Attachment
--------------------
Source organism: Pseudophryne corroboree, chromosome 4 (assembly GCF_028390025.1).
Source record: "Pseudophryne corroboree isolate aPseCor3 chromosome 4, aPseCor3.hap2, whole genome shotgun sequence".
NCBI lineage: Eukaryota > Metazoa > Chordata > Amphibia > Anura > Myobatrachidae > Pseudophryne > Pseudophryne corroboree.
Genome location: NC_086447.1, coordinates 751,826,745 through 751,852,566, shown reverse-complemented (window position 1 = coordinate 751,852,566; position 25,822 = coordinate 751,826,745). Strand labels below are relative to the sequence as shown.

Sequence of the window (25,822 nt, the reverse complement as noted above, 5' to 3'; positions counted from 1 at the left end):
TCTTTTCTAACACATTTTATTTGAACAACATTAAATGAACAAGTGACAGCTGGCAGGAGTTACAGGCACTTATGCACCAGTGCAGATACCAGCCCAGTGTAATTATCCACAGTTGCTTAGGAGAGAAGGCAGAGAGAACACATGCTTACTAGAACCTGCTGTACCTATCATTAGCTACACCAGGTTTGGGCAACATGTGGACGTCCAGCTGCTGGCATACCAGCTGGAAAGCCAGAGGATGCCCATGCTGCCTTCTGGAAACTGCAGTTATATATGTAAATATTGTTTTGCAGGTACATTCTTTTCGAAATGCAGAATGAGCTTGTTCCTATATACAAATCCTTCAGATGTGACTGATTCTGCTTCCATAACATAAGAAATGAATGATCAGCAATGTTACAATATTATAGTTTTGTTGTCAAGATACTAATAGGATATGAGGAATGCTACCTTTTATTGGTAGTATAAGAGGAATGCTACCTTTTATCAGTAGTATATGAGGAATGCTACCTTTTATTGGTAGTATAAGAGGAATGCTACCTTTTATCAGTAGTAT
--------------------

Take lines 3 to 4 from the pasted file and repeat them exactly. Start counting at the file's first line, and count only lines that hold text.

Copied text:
NCBI lineage: Eukaryota > Metazoa > Chordata > Amphibia > Anura > Myobatrachidae > Pseudophryne > Pseudophryne corroboree.
Genome location: NC_086447.1, coordinates 751,826,745 through 751,852,566, shown reverse-complemented (window position 1 = coordinate 751,852,566; position 25,822 = coordinate 751,826,745). Strand labels below are relative to the sequence as shown.